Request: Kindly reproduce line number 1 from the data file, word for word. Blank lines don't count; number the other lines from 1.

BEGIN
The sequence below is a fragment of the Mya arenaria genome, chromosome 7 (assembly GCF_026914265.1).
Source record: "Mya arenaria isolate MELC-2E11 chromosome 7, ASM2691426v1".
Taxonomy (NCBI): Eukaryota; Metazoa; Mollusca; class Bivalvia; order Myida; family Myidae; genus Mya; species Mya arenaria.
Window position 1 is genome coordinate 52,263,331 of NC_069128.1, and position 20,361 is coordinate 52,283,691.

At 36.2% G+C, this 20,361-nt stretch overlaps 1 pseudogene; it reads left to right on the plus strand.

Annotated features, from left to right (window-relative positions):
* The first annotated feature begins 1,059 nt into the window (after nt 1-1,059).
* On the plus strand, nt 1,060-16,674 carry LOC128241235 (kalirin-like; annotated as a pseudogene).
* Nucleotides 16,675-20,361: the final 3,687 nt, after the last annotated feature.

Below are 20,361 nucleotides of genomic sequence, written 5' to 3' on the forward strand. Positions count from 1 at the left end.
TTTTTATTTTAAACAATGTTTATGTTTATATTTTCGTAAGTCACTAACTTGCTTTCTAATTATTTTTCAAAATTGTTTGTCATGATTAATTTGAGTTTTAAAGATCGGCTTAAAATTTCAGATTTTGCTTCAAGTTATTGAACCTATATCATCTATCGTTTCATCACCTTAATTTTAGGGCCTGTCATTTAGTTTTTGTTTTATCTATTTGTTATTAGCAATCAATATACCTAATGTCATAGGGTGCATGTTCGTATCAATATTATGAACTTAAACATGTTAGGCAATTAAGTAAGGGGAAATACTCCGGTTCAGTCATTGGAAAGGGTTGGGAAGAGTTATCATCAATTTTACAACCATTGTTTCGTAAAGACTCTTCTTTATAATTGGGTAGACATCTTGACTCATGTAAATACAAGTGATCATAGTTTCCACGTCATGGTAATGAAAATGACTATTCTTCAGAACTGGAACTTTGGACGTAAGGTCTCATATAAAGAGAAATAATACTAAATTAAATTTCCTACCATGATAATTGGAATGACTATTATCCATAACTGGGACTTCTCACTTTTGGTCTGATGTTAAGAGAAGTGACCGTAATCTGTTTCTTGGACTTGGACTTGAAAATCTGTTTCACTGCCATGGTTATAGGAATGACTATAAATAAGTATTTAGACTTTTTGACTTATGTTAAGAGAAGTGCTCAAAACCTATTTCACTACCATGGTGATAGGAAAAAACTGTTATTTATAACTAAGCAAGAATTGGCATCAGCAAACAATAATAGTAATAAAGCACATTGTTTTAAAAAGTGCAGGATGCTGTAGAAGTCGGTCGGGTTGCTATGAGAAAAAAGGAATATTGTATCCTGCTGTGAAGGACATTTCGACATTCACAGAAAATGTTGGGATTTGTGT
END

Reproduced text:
The sequence below is a fragment of the Mya arenaria genome, chromosome 7 (assembly GCF_026914265.1).